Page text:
Frank also interviews scores of people. These include senior political players from all quarters and experts on various aspects of social, economic, constitutional matters. But he also has a representative sample of opinion from the arts community with singers, writers, actors and poets as well as grassroots community activists, particularly from the north.

As he said at the Belfast launch in the historic Linen Hall he also sought the contributions of those with wisdom and experience on the key areas that required research …. ‘Brendan O’Leary and Colin Harvey on the constitutional questions and future political structures, David McWilliams and Seamus McGuinness on the potential of the all island economy, Dr Gabriel Scally on health and Tony Gallagher, Jarlath Burns and Áine Hyland on education, Mike Tomlinson on social welfare, John Sweeney on the environment, agriculture, transport, Dermot Walsh on the legal system and policing, Patricia King and Orla O’Connor on the rights of workers, of women, migrants and of other cultural and ethnic minorities in a new Ireland……..’

He sought advice and knowledge on the future relationship with Britain, the role of the EU and the US and of wider global relations along with influential figures from a unionist and loyalist cultural background who were willing to discuss the question of Irish unity. He also spoke to a number of academic researchers, historians, political representatives and activists.

Frank Connolly is a longstanding and active United Irelander but this book is not about his opinion on what a new, unified Ireland would look like. Instead United Nation is based on factual and informed research and the views of a wide range of interesting people, their representative organisations and communities.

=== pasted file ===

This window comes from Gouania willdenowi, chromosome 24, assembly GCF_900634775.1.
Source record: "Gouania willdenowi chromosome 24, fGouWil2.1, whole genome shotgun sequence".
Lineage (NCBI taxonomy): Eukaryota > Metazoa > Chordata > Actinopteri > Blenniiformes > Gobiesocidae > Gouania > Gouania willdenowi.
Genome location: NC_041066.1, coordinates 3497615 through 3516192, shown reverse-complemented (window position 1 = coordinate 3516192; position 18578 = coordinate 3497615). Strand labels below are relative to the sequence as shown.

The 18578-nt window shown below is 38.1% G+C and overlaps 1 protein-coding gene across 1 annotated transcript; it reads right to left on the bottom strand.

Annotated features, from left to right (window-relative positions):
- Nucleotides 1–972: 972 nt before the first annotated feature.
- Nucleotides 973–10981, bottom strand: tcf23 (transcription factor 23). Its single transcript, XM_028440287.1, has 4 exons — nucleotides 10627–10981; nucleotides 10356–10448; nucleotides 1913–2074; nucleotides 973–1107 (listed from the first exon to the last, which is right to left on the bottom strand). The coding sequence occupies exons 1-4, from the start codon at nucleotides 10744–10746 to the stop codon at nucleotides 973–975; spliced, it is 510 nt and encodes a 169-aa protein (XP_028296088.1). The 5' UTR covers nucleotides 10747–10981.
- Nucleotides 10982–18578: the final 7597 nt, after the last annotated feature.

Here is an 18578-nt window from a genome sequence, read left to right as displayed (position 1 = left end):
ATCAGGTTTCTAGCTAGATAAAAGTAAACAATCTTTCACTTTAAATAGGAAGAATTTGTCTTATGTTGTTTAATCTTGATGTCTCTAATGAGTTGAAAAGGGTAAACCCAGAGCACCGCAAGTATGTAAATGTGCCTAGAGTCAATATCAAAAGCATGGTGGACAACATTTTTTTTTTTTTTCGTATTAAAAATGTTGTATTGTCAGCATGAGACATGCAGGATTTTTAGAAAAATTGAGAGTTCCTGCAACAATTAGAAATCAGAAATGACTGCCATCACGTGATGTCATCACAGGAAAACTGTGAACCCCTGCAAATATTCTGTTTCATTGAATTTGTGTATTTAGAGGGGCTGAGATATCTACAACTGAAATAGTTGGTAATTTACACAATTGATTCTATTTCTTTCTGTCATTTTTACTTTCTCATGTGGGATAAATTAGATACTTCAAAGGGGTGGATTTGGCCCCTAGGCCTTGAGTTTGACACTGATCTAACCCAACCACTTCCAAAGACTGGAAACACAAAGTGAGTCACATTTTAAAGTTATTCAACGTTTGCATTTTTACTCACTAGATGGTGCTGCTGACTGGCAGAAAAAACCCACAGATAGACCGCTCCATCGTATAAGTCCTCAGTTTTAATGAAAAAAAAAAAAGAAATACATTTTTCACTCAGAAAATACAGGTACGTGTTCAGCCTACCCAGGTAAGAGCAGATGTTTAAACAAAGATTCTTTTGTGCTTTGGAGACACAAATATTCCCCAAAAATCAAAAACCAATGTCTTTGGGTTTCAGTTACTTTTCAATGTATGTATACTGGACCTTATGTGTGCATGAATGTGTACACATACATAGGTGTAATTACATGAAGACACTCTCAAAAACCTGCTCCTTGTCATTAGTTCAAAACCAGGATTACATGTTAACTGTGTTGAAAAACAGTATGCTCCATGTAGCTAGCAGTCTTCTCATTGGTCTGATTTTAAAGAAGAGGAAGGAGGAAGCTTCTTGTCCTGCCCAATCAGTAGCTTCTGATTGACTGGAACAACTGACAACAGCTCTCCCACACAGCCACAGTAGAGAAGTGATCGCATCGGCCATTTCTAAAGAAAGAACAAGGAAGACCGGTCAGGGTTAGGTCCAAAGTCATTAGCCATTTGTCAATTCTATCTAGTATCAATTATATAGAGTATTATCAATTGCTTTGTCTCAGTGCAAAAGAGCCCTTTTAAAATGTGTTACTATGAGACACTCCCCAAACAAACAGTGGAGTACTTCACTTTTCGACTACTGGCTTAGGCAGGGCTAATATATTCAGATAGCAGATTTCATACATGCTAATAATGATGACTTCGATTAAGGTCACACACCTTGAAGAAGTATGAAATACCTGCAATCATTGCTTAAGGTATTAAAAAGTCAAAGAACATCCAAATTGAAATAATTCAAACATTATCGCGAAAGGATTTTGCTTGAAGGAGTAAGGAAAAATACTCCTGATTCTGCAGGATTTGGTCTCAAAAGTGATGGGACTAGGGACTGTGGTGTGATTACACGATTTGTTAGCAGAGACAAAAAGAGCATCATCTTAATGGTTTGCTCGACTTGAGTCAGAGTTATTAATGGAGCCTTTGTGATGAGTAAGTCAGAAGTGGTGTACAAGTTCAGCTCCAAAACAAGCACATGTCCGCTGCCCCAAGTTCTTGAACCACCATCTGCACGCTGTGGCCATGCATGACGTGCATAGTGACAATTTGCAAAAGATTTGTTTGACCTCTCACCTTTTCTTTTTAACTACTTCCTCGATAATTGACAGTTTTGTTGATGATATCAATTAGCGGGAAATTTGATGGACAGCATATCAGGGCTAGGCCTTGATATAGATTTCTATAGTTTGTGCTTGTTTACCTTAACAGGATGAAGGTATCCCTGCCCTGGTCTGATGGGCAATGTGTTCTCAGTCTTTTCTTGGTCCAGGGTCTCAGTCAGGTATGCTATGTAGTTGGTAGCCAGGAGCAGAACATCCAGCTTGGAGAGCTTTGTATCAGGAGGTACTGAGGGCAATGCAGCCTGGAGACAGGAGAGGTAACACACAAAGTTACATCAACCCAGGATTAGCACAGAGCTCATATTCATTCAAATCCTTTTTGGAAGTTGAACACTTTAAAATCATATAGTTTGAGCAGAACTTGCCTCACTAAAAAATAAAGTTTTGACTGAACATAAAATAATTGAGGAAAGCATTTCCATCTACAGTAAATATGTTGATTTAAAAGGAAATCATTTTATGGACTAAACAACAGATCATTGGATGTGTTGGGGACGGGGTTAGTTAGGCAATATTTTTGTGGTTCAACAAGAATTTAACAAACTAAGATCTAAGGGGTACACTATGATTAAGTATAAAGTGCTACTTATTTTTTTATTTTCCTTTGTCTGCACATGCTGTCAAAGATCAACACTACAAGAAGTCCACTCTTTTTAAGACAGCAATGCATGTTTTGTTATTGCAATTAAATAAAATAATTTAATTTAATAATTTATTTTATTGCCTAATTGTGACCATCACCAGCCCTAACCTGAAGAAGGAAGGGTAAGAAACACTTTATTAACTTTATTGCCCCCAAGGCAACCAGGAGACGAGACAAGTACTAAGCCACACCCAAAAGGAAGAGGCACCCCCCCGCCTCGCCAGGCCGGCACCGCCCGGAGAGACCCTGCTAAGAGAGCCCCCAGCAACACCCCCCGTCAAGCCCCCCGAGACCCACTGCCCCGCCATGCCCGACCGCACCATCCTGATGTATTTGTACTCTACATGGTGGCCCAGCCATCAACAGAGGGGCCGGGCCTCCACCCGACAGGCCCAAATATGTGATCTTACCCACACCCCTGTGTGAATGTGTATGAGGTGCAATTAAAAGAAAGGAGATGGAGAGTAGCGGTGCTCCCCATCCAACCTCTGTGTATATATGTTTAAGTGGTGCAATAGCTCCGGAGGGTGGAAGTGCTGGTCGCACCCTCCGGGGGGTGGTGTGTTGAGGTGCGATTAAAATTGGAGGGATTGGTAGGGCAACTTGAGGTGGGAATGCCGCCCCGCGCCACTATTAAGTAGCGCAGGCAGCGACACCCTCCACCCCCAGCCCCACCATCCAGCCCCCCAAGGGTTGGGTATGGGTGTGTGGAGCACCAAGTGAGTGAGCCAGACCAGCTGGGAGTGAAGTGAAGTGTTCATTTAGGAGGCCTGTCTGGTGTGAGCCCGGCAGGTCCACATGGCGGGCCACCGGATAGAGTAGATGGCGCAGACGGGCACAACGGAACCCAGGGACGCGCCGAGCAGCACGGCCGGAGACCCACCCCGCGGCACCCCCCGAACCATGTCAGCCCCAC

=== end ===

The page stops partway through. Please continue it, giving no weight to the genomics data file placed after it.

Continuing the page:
There are a number of core themes running through United Nation. They include the reality that the type of independent, inclusive, integrated and united Ireland cannot happen without radical transformation in the delivery of basic needs for all our citizens on the island. It has never been about merely joining six and twenty six counties.

Most of those interviewed are agreed, no matter about their different opinions, that the future most be planned.

I will give the last word to Frank Connolly. He says; ‘It is perhaps an irony of history that it will require a strong left wing and radical government to make such a deep and profound transformation.’

The three books reviewed here are available at An Fhuiseog,55 Falls Road, Belfast BT12 4PDinfo@thelarkstore.ie  


Monday, June 13, 2022

Confronting sectarianism: A wedding and a strike: I am not guilty – I want to go home, Leonard Peltier

Confronting sectarianism

The posting online of a vile video showing members of the Orange Order mocking the murder of Michaela McAreavey has been widely condemned. Last week in another video Pastor Barrie Halliday appeared on social media describing Catholics as ‘rats that need to be murdered with rifles and grenades.’

Both of these actions are evidence of an existing underlying sectarianism within northern society that has its roots in English colonialism and in the deliberate fostering by the British state in Ireland of division between Catholics and Protestants. The Loyal Orders have long played a prominent role in promulgating this.